Faith vs. science. Is there a contradiction between faith in God and science?
Faith in God and belief in science will never contradict if God, in fact, exists and is the Creator of the universe. If God is the Creator of the universe, and there is ample evidence that He is, then science is just knowledge or a system of knowledge covering general truths about His creation. If God doesn't exist, then faith and science will contradict since science is the search for facts about the cosmos. For those with faith, however, science can be one of our greatest forms of worship.
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Science is mankind's attempt to understand how the world works. The scientific method is one of the greatest tools to accomplish this. It starts with a question about the world. Then background research, a hypothesis or educated guess about the research, an experiment, analysis to determine if the hypothesis was correct, and the report of the results. If the hypothesis was correct, the cycle is finished. If not, another hypothesis is put forth, and testing begins again. The scientific method infers that a provable fact will be repeatable and verifiable—that other scientists will come up with the same answer if their experiment is performed in the same way.
There is nothing unbiblical about the scientific method as such. God made light, matter, water, plants, animals, and humans. We honor Him when we endeavor to understand His amazing creation. We also learn more about Him, about His wisdom and power and elegance. And we appreciate His grace more fully when we understand the implications of the miracles He performs. Being thankful for healing is much richer when we see the cancerous tumor disappear from one MRI to the next.
There are two areas in which science and faith are at odds with each other. The first is not the fault of science, per se, but the presumption of the scientists themselves. Science is about observation and proof. That which cannot be proven is not fact; it is either theory or historical report. Much practical good has been accomplished on the basis of theory alone. Humans went into space with only a theory about the effects of zero-gravity on bodies and equipment. Drugs and medical treatments are developed every year based on theories. But, again, theory is not fact. Because of this, we cannot know for certain what has happened in the past based on science alone. Even if we could develop life in a lab, it would not tell us in all certainty how life first developed in the history of the world. It is not observable. Similarly, anything too small or too far away to observe cannot be known with certainty. We know that if we drop something, it will fall. And we can infer that the large mass of a planet causes a star to wobble. But the mechanism of gravity is still only a theory. And until we can observe the planet, we cannot assert its existence affirmatively.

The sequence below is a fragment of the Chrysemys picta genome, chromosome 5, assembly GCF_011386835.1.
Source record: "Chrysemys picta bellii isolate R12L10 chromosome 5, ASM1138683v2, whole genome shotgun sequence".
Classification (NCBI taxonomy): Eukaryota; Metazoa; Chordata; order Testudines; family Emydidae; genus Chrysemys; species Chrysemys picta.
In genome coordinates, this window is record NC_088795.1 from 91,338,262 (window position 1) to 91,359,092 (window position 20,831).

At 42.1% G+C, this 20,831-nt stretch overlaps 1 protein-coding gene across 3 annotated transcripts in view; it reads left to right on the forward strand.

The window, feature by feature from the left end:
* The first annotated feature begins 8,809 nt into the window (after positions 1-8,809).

The area in which science and faith more fully collide is in the realm of ethics. Science has no ethic. The scientific method doesn't care about the environment or unborn children. Science is about fact alone. Faith, however, is the basis for ethics. Faith tells us that humans have value far above fact. Faith explains that there is something greater than knowledge, and the search for knowledge should not have free rein and be allowed to damage the very thing it is studying. Science agrees that we are fearfully and wonderfully made (Psalm 139:14) but it doesn't have an opinion on the preservation of people. Faith tells us that we are made in the image of God (Genesis 1:27) and have great value far above what could be learned from organs and cells and atoms. Science tells how we work; faith tells us we have worth.
Faith and science should be partners, each giving more depth to the other. Science, when properly used, validates faith in a Creator and exhibits the awesomeness of His work. Faith guides science to noble causes and gives science context. The best scientist is one who understands there is a Creator and enthusiastically learns what he can about that creation.
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